Feb. 7 (UPI) -- A form of Vitamin B3 improved cognitive and physical function in mice with Alzheimer's disease-like symptoms in experiments, the National Institutes of Health report in a new study.
The effects of the supplement nicotinamide riboside, a form of Vitamin B3, when given to mice suggests a new method for treating Alzheimer's disease, researchers at the National Institute on Aging, a NIH agency, reported on Tuesday.
In Alzheimer's disease, the brain's usual DNA repair activity is impaired, leading to mitochondrial dysfunction, lower neuron production and increased neuronal dysfunction and inflammation. Nicotinamide riboside, or NR, normalizes levels of nicotinamide adenine dinucleotide, a metabolite vital to cellular energy, stem cell self-renewal, resistance to neuronal stress and DNA repair.
In the study, NR-treated mice showed less DNA damage, higher neuroplasticity, increased production of new neurons from neuronal stem cells and lower levels of neuronal damage and death. In the hippocampus area of the brain, where damage and loss of volume can be found in dementia patients, the addition of NR appeared to either clear existing DNA damage or prevent it from spreading further.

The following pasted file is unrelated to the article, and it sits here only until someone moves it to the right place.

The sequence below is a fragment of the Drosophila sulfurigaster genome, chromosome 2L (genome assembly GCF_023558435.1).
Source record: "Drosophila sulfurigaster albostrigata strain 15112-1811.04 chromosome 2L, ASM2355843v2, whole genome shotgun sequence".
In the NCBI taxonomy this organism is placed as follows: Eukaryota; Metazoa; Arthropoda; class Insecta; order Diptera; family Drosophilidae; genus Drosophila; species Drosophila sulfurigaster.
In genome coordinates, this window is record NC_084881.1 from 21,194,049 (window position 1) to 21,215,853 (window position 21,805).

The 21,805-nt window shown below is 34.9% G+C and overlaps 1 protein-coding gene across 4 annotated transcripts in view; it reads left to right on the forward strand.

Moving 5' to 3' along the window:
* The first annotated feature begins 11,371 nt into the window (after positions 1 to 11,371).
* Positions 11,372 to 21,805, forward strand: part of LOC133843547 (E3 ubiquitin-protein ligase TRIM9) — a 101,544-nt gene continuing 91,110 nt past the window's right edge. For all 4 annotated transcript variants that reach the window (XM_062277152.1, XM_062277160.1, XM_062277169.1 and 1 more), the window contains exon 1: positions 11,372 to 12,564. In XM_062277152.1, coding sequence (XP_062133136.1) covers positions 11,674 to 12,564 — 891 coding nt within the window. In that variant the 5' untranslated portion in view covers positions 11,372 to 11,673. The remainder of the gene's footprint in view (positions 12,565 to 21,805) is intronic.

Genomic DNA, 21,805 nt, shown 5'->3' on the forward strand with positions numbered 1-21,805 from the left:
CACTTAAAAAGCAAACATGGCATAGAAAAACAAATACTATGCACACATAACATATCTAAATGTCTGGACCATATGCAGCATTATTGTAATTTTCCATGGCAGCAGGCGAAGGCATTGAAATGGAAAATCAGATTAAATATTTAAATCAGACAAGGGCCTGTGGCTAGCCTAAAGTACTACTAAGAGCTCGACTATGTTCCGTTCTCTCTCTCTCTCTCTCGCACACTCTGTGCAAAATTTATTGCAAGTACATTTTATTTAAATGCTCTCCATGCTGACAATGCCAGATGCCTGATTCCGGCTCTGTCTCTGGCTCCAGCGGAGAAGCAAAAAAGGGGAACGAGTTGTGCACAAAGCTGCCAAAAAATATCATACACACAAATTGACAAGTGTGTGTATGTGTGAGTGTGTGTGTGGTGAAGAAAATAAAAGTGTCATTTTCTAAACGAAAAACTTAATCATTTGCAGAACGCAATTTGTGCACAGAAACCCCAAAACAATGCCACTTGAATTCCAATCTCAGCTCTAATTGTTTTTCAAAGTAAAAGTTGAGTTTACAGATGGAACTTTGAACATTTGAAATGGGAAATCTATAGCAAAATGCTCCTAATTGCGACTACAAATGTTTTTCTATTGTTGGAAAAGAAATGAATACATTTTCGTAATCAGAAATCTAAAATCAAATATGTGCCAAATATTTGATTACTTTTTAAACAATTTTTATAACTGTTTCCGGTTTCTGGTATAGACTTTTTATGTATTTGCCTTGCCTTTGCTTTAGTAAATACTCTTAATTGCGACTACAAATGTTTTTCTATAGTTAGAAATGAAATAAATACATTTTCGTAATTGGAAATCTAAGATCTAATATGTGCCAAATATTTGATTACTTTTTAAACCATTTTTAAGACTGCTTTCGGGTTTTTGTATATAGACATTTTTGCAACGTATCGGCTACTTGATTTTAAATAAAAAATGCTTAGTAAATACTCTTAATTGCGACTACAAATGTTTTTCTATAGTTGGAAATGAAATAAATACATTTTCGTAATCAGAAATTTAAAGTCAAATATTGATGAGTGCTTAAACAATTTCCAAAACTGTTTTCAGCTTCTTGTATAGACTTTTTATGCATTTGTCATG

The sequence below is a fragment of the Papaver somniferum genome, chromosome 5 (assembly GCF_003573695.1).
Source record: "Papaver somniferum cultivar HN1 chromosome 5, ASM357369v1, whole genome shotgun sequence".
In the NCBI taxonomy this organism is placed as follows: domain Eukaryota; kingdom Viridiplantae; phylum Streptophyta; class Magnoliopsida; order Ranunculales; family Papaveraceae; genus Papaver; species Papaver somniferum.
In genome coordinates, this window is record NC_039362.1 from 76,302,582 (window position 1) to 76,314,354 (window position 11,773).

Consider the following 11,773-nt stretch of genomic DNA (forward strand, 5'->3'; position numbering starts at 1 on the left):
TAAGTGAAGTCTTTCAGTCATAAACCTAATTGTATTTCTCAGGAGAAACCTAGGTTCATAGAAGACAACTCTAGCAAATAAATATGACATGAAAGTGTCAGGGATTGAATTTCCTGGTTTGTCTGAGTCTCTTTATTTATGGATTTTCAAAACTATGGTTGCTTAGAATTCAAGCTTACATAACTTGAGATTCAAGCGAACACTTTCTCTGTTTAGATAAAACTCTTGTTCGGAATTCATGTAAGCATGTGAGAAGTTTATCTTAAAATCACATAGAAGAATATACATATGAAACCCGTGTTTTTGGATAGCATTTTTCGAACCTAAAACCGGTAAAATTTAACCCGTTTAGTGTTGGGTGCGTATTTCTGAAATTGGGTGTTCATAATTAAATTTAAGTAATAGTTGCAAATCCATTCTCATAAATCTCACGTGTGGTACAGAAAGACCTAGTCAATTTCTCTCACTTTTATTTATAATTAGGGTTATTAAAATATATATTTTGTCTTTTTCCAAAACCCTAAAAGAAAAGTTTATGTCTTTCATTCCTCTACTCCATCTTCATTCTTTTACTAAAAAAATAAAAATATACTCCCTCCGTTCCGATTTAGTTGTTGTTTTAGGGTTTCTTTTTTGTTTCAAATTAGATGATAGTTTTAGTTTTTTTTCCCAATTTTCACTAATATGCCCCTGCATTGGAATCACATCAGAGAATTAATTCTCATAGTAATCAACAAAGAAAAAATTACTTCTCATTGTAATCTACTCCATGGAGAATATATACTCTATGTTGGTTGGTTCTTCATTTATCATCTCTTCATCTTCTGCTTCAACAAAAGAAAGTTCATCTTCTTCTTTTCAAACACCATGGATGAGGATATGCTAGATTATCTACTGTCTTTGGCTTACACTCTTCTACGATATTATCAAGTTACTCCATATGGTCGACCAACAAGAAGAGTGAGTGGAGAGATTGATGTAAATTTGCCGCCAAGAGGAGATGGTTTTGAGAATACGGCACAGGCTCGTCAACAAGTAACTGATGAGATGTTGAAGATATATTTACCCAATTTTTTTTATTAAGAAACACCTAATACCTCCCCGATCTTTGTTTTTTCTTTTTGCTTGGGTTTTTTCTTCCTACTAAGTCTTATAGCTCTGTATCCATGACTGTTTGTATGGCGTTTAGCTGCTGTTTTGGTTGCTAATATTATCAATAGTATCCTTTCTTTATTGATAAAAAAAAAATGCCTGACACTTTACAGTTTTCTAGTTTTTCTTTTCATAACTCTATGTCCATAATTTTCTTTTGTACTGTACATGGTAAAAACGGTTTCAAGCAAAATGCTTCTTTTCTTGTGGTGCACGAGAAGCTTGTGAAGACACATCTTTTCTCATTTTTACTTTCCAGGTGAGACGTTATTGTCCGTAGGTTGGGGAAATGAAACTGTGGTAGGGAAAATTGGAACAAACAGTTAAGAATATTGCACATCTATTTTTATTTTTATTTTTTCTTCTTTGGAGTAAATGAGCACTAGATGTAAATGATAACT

"We are encouraged by these findings that see an effect in this Alzheimer's disease model," Dr. Vilhelm Bohr, leader of the international team of NIH scientists, said in a press release. "We are looking forward to further testing of how NR or similar compounds might be pursued for their possible therapeutic benefit for people with dementia."
The study, published Tuesday in the Proceedings of the National Academy of Scientists, said the research indicates that cellular interventions such as NR should be studied for their therapeutic potential for Alzheimer's patients.